Also, in this country, you are allowed to make a living: low taxes and cheap supplies. I can easily set up my own business with licensing or fees. Try doing that in Canada and the government will stop you. If you’re rich enough to start a business in Canada, you don’t need to start a business.
The more I read about what’s happening in Canada, and all the stupid laws they’re passing, the more glad I am that I left.
I, too, have escaped the American life. My story is a bit different from you, as I was a doctor and medical school professor when I dropped out. Nine years ago I saw the coming collapse of America and feel it is rightfully deserved due to her lack of sympathy for her people, an overwhelming desire to cradle corporations , her destructive use of the military and the lack of understanding of what is happening by her people.
My wife and I left for a little village in Mexico in the Central Highlands (near Mexico City). We live on a lake in the wood at 8,300 feet. Life is simple, the villagers (many who had never seen an American) live their lives at their pace. Their lack of world understanding, helps them lead their uncomplicated lives. No one bothers us and what money we have we make sure to spend it in the village to help a little when we can without changing their current lifestyle. This is their world which we invaded and we leave as little footprints as we can. I enjoy the simple things of going to the market, seeing the old cathedrals, finding a waterfall beside the roadway, watching a farmer plow his field with a mule these are the things important to me now.
The best tasting local produce and fruit that I’ve ever tasted can be found in these little villages. Life is much different and much happier for me here in Mexico. I understand what you are saying in your article.
I left America two years ago – also to India. I was born in suburbs outside New York City and spent my first 29 years of my life in New York and California (Silicon Valley).
There were a number of reasons I left America, but largely I felt like a stranger in my own country. I was never at home with the materialist culture; this is slightly different than a culture of greed. In America it seems that no matter whether one is poor or rich- there is an obsession with “things”. It is to the point that people consider it their hobby to discuss consumption like the latest model of cars, for example. The same could be said for gadgets or antiques. The first question out of someone’s mouth when you discuss a vacation, is “Where did you stay?”. It seemed as if people defined their identity and “uniqueness” based on what they consumed- as if they were creative because they bought a certain band’s album- rather than what they produced (even if they produced amateur music, I would see that as truer evidence of creativity).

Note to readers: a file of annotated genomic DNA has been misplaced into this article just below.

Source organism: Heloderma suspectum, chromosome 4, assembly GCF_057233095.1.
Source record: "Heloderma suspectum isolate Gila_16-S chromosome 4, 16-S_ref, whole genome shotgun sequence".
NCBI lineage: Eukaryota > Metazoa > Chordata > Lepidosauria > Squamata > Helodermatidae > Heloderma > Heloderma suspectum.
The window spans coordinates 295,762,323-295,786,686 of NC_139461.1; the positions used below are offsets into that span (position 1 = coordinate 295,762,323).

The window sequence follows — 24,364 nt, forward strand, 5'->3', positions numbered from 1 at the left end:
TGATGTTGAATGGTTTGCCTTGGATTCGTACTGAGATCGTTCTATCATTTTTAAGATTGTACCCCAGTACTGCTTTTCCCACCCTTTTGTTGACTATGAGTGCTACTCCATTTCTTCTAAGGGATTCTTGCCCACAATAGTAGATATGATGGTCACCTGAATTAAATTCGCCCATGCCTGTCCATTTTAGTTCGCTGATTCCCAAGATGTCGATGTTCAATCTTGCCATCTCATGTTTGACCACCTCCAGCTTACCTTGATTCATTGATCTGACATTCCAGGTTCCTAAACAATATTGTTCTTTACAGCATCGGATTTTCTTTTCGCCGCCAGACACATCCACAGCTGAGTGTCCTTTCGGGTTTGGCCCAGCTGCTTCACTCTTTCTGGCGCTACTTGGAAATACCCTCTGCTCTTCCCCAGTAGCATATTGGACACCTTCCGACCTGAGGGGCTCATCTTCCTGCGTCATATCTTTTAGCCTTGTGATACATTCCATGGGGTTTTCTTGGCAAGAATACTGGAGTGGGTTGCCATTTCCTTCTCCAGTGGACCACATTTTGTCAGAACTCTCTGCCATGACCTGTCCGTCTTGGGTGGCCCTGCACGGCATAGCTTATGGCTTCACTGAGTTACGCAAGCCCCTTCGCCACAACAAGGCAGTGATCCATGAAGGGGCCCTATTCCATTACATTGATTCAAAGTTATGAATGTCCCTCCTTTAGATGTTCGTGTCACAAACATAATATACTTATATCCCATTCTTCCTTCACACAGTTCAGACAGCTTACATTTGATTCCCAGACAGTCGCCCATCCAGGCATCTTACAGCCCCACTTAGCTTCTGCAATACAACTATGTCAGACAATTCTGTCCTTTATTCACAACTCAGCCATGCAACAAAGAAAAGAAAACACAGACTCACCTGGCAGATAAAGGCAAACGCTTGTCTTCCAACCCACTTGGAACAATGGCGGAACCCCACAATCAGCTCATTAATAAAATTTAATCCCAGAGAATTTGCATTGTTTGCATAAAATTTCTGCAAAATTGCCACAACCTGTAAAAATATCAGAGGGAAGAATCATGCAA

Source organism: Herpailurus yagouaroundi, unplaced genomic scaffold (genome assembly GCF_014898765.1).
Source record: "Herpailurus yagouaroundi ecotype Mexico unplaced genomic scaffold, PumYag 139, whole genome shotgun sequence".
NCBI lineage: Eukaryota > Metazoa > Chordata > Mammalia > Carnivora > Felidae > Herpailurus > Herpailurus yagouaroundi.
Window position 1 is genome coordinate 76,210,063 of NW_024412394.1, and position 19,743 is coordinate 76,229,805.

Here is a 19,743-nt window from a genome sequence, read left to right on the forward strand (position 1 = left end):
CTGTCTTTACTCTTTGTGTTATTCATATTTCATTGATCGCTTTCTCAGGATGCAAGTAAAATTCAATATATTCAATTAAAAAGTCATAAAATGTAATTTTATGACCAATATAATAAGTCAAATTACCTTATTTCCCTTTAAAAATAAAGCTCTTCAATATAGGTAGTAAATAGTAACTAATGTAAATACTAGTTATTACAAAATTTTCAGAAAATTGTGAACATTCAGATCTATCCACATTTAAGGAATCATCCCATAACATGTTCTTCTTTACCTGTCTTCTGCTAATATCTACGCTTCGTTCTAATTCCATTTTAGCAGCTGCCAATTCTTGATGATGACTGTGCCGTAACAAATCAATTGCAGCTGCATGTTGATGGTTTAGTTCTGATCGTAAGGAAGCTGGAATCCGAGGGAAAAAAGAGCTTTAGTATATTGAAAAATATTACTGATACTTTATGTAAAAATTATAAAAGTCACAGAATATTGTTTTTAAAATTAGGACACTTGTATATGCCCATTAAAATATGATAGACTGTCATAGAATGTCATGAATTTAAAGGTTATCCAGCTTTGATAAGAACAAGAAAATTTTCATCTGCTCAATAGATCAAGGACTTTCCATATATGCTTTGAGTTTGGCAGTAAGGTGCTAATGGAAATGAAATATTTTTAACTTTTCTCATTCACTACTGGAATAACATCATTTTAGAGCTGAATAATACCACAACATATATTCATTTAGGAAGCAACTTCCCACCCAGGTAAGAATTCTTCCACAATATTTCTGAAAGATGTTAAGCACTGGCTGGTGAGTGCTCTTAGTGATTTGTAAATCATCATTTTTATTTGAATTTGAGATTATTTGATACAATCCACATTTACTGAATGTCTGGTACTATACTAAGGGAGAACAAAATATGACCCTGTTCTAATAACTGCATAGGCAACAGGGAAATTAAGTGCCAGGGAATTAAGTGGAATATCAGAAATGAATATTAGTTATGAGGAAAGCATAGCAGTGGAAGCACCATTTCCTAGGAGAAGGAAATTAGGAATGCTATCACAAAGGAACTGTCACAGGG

I observed a lot of the traits that you’ve discussed as you’ve dissected feminism- that women seem to increasingly emulate the worst qualities of men- selfishness, self-indulgence, and crude behavior. Another trait that I could not shake was that we Americans seem to respect bullies- whether its on an individual level (Simon Cowell, Donald Trump) or in a geopolitical
One of the reasons I am concerned that America won’t exorcise its demons and remove the elite that pulls its strings is that, silently, they respect such “cleverness” and demonstration of strength. I assume this is why we make no apologies for bombing Iraq (though a country with no intent or means to harm us) but cower before Chinese threats for our President not to meet with the Dali Lama before the Chinese summit.
We value “winning” but not winning for the right reasons- perhaps this is why we thrill to shows such as Survivor where deceit is rewarded and we know that Richard Hatch won the first contest, but don’t particularly care how it was done. I can’t help that this culture is being foisted on the people because it is so unnatural and undesirable to the human spirit, and yet inculcating these beliefs explains to me why the people have not rejected the elite; they have been taught, indirectly, to revere them. These are some reasons I grew alienated by the culture.